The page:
November 13, 2016

US China Trade Wars in the near term and long term

President elect Trump claimed during his campaign that he would designate China as a "currency manipulator," imposing a 45 percent tariff on imported Chinese goods. He has also urged opposition to TPP and globalization.

Experts at a seminar held by the Center of China and Globalization think opportunities can be found to improve the China-U.S. relationship.

An Gang, a senior editor and journalist at World Affairs, holds the view that Trump's promises to cut taxes for enterprises and return manufacturing jobs to the U.S. are likely to pose the most major obstacles for China-U.S. cooperation under his leadership. However, Trump also said he would improve the infrastructure of the U.S., and Chinese companies may have a chance to participate in this effort in the future, according to An.

Zhou Xiaojing, former director of the Asia-Africa Development Research Institute under the Development Research Center of China's State Council, also believes that Trump's success may bring more favorable than troubling news for China-U.S. relations. However, China should still make preparations and take measures to handle pressure on the RMB exchange rate and China-U.S. trade.

How a Tariff and Trade conflict could go down

Trump mentioned imposing a tariff of 45 percent on all imports from China. But he later avoided specifics — and he has limited power to do so anyway. The law allows him to impose tariffs of no more than 15 percent, and for as long as 150 days, on all imports, unless a national emergency is declared. Other laws allow him to impose tariffs on targeted goods.

Should Mr. Trump want to signal an aggressive stance quickly, he could move against imports of steel and aluminum from China. The Obama administration has been preparing to file a World Trade Organization case against China over claims that it subsidized aluminum exports. And the United States, Japan and the European Union already complain that Chinese government subsidies have produced a bloated domestic steel industry that they say dumps millions of tons of excess goods on world markets each year.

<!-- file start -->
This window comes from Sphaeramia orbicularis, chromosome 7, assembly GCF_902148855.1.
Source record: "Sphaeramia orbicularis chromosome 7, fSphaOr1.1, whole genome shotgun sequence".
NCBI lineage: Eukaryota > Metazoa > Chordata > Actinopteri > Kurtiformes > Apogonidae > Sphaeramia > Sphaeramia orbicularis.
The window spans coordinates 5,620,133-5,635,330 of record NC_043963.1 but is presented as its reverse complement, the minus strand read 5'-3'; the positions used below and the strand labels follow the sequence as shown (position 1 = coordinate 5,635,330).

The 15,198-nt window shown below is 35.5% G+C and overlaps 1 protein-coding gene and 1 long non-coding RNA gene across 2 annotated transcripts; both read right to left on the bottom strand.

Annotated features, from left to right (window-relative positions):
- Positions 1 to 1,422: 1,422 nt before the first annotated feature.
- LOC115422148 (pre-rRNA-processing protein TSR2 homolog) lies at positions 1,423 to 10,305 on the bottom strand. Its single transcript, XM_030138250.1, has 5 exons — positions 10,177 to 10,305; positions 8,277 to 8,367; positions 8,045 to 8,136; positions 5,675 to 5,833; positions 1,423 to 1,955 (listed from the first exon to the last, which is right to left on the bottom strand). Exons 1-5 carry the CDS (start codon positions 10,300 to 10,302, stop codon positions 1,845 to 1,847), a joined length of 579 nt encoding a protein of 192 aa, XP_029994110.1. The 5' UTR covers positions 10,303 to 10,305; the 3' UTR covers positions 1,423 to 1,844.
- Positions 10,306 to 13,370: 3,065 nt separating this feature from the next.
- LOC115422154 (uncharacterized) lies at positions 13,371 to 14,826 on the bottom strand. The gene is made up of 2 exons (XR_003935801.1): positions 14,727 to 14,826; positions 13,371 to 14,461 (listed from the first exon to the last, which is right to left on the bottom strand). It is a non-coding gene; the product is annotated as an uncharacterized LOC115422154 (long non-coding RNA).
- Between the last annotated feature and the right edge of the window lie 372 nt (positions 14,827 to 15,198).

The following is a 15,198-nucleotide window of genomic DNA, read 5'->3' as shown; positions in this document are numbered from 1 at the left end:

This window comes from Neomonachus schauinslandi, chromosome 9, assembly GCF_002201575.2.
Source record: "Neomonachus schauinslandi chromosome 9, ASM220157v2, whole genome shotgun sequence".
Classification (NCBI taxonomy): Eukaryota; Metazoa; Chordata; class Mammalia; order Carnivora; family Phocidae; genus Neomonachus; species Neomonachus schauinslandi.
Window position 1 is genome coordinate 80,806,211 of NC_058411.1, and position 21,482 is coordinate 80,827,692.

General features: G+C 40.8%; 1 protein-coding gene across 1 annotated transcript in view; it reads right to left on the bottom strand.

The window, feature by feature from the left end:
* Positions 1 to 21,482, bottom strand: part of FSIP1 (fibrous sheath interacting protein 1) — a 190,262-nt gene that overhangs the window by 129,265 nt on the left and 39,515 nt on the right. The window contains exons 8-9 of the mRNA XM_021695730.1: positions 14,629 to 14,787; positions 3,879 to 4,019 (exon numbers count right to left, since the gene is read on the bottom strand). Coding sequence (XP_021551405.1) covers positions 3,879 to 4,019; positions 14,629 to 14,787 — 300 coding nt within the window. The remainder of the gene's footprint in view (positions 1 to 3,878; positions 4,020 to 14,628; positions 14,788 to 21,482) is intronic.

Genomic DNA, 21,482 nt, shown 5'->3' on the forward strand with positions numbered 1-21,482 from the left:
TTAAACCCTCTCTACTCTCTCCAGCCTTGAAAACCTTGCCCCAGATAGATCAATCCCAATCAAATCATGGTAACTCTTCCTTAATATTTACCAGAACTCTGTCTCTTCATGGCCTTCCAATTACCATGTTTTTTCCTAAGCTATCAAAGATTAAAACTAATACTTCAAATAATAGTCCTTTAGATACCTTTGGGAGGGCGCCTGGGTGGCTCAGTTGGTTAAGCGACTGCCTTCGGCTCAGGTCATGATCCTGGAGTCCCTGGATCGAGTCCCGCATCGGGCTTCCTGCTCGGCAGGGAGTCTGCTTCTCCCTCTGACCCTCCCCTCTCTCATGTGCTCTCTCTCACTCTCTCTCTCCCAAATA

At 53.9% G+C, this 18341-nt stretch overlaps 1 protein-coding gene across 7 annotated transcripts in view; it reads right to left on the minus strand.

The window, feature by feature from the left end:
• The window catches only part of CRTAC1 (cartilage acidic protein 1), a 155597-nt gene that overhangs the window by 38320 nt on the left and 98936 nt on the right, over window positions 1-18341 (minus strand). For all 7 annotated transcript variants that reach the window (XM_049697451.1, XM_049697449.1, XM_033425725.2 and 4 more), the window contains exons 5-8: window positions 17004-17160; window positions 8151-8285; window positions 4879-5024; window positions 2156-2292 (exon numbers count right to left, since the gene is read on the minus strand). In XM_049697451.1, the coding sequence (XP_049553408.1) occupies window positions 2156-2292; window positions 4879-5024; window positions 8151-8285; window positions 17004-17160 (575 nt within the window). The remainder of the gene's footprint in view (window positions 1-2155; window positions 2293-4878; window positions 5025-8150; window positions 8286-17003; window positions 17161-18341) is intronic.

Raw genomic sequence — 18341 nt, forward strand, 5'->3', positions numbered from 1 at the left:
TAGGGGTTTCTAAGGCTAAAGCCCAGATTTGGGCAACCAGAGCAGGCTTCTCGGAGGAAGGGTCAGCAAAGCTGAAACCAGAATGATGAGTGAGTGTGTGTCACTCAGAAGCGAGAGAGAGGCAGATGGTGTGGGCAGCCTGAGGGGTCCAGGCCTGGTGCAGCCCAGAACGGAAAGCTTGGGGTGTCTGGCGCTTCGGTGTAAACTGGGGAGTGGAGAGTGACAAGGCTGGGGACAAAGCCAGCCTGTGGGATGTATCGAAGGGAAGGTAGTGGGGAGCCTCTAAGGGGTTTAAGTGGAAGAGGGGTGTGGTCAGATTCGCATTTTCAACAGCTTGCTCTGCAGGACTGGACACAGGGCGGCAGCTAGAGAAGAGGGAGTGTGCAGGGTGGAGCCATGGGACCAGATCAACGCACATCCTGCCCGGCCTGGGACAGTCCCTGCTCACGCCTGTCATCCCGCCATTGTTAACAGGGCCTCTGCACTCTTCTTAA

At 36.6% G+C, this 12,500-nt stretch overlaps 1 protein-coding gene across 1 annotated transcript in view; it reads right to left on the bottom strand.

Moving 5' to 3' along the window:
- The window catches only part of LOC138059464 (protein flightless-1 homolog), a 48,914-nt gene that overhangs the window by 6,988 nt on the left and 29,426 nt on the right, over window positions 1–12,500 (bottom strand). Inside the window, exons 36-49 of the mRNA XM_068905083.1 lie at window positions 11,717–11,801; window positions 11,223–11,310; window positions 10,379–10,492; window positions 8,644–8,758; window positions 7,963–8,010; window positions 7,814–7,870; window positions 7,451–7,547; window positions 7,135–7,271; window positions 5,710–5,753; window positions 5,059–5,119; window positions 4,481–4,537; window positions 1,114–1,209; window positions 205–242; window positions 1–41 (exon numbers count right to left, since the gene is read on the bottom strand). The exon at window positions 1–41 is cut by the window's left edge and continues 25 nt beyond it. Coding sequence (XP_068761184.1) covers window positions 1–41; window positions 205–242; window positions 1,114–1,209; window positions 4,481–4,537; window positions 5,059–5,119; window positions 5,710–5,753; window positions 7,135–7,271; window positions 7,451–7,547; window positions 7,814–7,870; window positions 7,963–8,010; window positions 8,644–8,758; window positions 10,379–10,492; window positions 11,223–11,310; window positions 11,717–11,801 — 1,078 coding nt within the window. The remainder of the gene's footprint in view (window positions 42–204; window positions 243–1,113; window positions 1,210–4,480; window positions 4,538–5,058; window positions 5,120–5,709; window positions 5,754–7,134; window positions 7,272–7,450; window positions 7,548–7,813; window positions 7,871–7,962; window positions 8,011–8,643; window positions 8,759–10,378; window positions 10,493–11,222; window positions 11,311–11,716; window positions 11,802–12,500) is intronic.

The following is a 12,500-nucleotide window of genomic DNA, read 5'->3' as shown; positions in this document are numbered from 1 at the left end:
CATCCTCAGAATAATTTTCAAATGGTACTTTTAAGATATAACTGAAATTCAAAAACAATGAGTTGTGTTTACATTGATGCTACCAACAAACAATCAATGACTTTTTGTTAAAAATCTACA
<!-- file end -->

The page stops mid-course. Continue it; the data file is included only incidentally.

China is more vulnerable given the sheer amount of stuff it sells to America. For more than a decade, China has consistently exported about $4 worth of goods to the United States for each $1 of goods that it imports. Exports to the United States represent about 4 percent of the Chinese economy; American exports to China are only about two-thirds of 1 percent of the United States economy.


“We don’t have many things in the toolbox for retaliation, because we export more than we import,” said Mr. He, the former Chinese commerce ministry official.

Still, China could inflict pain on sensitive areas that provide American jobs, like Boeing’s jetliners.



General Motors and Ford Motor consider China a big contributor to sales. They mostly manufacture in China to supply the domestic market. But much of the design and engineering work is still done in the United States. China could hurt the automakers by adopting domestic policies that help their big European rivals, notably Volkswagen and Mercedes-Benz.

U.S. exports to China were only $116.2 billion while imports from China hit a new record of $481.9 billion


The United States imports consumer electronics, clothing, and machinery from China.

A lot of the imports are from U.S.-based companies that send raw materials to China for low-cost assembly. When they are shipped back to the United States, they are called imports even though they are profiting American-owned companies.

Long Term China is shifting out of low end exports

New China has bigger and bolder goals than cheap products China intends to create its own national champions to compete with, and even supplant, America’s.

The government has backed that plan with ample subsidies and other support for Chinese firms that are developing new technologies and products, from electric cars to semiconductors. A national industrial strategy called “Made in China 2025” is designed to promote the manufacturing of high-tech ships, medical devices, robotics and other advanced equipment. Local governments dole out cash and other goodies to budding entrepreneurs.

Foreigners need not apply. International companies attest that the Chinese government has become less welcoming and the business environment more hostile. They run up against mysterious regulatory investigations, go-slow bureaucratic practices and old-fashioned investment barriers that hamper their businesses. Trump’s policies would give China cover to reinforce this approach.

Trump’s anti-trade sentiments will also permit China to expand its economic and political influence in Asia at the expense of the U.S.

China to push its own proposed Asia-wide trade pact in its place. As Mark Williams, chief Asia economist at research firm Capital Economics put it in a Nov. 9 report: “If the U.S. is less engaged in Asia, Beijing will have an opportunity to shape regional political and economic integration on its own terms.”

SOURCES - Bloomberg, NY Times

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